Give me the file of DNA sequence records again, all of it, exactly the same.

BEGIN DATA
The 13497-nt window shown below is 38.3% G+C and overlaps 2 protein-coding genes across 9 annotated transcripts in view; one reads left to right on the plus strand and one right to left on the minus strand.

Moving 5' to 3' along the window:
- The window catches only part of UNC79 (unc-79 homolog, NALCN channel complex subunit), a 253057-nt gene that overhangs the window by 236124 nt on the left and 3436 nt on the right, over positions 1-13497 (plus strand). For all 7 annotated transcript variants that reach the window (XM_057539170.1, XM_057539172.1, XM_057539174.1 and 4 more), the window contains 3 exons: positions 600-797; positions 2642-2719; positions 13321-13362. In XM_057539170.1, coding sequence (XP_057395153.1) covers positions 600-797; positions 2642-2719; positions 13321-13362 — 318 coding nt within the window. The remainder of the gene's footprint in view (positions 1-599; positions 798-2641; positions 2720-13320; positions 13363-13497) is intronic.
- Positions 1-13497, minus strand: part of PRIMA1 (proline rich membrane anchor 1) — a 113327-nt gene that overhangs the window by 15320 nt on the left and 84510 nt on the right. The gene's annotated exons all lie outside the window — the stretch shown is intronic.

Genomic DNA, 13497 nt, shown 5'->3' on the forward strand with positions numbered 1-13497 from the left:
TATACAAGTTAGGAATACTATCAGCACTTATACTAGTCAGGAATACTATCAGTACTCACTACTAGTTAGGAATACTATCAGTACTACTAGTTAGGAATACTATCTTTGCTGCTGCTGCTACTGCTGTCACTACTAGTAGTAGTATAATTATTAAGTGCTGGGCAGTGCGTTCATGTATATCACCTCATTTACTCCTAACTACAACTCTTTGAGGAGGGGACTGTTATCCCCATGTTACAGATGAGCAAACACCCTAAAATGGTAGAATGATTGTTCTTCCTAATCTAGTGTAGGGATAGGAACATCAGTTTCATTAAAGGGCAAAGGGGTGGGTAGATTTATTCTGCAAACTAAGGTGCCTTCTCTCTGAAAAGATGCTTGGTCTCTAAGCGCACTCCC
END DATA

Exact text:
The 13497-nt window shown below is 38.3% G+C and overlaps 2 protein-coding genes across 9 annotated transcripts in view; one reads left to right on the plus strand and one right to left on the minus strand.

Moving 5' to 3' along the window:
- The window catches only part of UNC79 (unc-79 homolog, NALCN channel complex subunit), a 253057-nt gene that overhangs the window by 236124 nt on the left and 3436 nt on the right, over positions 1-13497 (plus strand). For all 7 annotated transcript variants that reach the window (XM_057539170.1, XM_057539172.1, XM_057539174.1 and 4 more), the window contains 3 exons: positions 600-797; positions 2642-2719; positions 13321-13362. In XM_057539170.1, coding sequence (XP_057395153.1) covers positions 600-797; positions 2642-2719; positions 13321-13362 — 318 coding nt within the window. The remainder of the gene's footprint in view (positions 1-599; positions 798-2641; positions 2720-13320; positions 13363-13497) is intronic.
- Positions 1-13497, minus strand: part of PRIMA1 (proline rich membrane anchor 1) — a 113327-nt gene that overhangs the window by 15320 nt on the left and 84510 nt on the right. The gene's annotated exons all lie outside the window — the stretch shown is intronic.

Genomic DNA, 13497 nt, shown 5'->3' on the forward strand with positions numbered 1-13497 from the left:
TATACAAGTTAGGAATACTATCAGCACTTATACTAGTCAGGAATACTATCAGTACTCACTACTAGTTAGGAATACTATCAGTACTACTAGTTAGGAATACTATCTTTGCTGCTGCTGCTACTGCTGTCACTACTAGTAGTAGTATAATTATTAAGTGCTGGGCAGTGCGTTCATGTATATCACCTCATTTACTCCTAACTACAACTCTTTGAGGAGGGGACTGTTATCCCCATGTTACAGATGAGCAAACACCCTAAAATGGTAGAATGATTGTTCTTCCTAATCTAGTGTAGGGATAGGAACATCAGTTTCATTAAAGGGCAAAGGGGTGGGTAGATTTATTCTGCAAACTAAGGTGCCTTCTCTCTGAAAAGATGCTTGGTCTCTAAGCGCACTCCC